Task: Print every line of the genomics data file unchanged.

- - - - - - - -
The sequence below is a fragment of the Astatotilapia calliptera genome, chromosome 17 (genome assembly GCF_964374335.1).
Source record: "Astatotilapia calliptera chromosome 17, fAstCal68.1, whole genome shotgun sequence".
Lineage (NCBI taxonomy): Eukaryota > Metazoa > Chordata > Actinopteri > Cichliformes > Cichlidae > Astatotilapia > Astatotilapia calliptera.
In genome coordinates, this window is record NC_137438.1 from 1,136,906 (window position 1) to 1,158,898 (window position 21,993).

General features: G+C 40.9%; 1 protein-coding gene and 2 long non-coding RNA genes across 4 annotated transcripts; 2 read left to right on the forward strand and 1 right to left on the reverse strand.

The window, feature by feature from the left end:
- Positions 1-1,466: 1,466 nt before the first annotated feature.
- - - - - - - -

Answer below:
The sequence below is a fragment of the Astatotilapia calliptera genome, chromosome 17 (genome assembly GCF_964374335.1).
Source record: "Astatotilapia calliptera chromosome 17, fAstCal68.1, whole genome shotgun sequence".
Lineage (NCBI taxonomy): Eukaryota > Metazoa > Chordata > Actinopteri > Cichliformes > Cichlidae > Astatotilapia > Astatotilapia calliptera.
In genome coordinates, this window is record NC_137438.1 from 1,136,906 (window position 1) to 1,158,898 (window position 21,993).

General features: G+C 40.9%; 1 protein-coding gene and 2 long non-coding RNA genes across 4 annotated transcripts; 2 read left to right on the forward strand and 1 right to left on the reverse strand.

The window, feature by feature from the left end:
- Positions 1-1,466: 1,466 nt before the first annotated feature.